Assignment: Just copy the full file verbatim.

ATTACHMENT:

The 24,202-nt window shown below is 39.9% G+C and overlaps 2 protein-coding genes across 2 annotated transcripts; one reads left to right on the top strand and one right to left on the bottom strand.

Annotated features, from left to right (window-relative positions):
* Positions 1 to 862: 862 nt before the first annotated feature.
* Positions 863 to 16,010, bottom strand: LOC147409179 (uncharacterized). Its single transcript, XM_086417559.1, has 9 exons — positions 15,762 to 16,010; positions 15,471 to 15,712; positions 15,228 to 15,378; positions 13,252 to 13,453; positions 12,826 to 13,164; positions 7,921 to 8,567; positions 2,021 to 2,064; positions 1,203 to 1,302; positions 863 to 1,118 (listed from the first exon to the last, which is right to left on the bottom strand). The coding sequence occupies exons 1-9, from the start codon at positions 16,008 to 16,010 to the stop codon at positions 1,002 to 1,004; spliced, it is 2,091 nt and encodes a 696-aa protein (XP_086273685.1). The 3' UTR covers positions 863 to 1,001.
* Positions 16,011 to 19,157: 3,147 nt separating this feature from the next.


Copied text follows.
The 24,202-nt window shown below is 39.9% G+C and overlaps 2 protein-coding genes across 2 annotated transcripts; one reads left to right on the top strand and one right to left on the bottom strand.

Annotated features, from left to right (window-relative positions):
* Positions 1 to 862: 862 nt before the first annotated feature.
* Positions 863 to 16,010, bottom strand: LOC147409179 (uncharacterized). Its single transcript, XM_086417559.1, has 9 exons — positions 15,762 to 16,010; positions 15,471 to 15,712; positions 15,228 to 15,378; positions 13,252 to 13,453; positions 12,826 to 13,164; positions 7,921 to 8,567; positions 2,021 to 2,064; positions 1,203 to 1,302; positions 863 to 1,118 (listed from the first exon to the last, which is right to left on the bottom strand). The coding sequence occupies exons 1-9, from the start codon at positions 16,008 to 16,010 to the stop codon at positions 1,002 to 1,004; spliced, it is 2,091 nt and encodes a 696-aa protein (XP_086273685.1). The 3' UTR covers positions 863 to 1,001.
* Positions 16,011 to 19,157: 3,147 nt separating this feature from the next.